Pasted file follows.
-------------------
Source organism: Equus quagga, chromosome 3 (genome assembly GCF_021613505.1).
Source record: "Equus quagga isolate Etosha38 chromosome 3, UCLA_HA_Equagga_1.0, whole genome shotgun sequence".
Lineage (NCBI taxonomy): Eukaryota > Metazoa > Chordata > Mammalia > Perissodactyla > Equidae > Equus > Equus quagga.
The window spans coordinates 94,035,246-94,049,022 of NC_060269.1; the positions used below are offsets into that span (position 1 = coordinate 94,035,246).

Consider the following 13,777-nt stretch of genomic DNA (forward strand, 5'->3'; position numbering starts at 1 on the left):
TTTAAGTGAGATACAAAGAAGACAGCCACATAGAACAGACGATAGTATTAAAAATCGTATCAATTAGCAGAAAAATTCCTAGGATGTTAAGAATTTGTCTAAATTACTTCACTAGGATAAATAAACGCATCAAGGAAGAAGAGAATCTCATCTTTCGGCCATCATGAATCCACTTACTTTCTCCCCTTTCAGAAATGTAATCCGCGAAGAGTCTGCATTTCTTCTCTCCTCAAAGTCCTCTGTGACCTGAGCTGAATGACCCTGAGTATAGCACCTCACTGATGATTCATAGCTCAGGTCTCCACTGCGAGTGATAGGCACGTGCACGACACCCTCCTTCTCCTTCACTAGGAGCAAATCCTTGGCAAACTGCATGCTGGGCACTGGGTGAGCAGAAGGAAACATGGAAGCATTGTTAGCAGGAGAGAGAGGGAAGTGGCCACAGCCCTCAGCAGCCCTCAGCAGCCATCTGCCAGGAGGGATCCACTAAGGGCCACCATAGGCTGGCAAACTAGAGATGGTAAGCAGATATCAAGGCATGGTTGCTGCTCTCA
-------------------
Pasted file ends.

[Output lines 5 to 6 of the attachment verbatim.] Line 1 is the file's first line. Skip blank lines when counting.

Consider the following 13,777-nt stretch of genomic DNA (forward strand, 5'->3'; position numbering starts at 1 on the left):
TTTAAGTGAGATACAAAGAAGACAGCCACATAGAACAGACGATAGTATTAAAAATCGTATCAATTAGCAGAAAAATTCCTAGGATGTTAAGAATTTGTCTAAATTACTTCACTAGGATAAATAAACGCATCAAGGAAGAAGAGAATCTCATCTTTCGGCCATCATGAATCCACTTACTTTCTCCCCTTTCAGAAATGTAATCCGCGAAGAGTCTGCATTTCTTCTCTCCTCAAAGTCCTCTGTGACCTGAGCTGAATGACCCTGAGTATAGCACCTCACTGATGATTCATAGCTCAGGTCTCCACTGCGAGTGATAGGCACGTGCACGACACCCTCCTTCTCCTTCACTAGGAGCAAATCCTTGGCAAACTGCATGCTGGGCACTGGGTGAGCAGAAGGAAACATGGAAGCATTGTTAGCAGGAGAGAGAGGGAAGTGGCCACAGCCCTCAGCAGCCCTCAGCAGCCATCTGCCAGGAGGGATCCACTAAGGGCCACCATAGGCTGGCAAACTAGAGATGGTAAGCAGATATCAAGGCATGGTTGCTGCTCTCA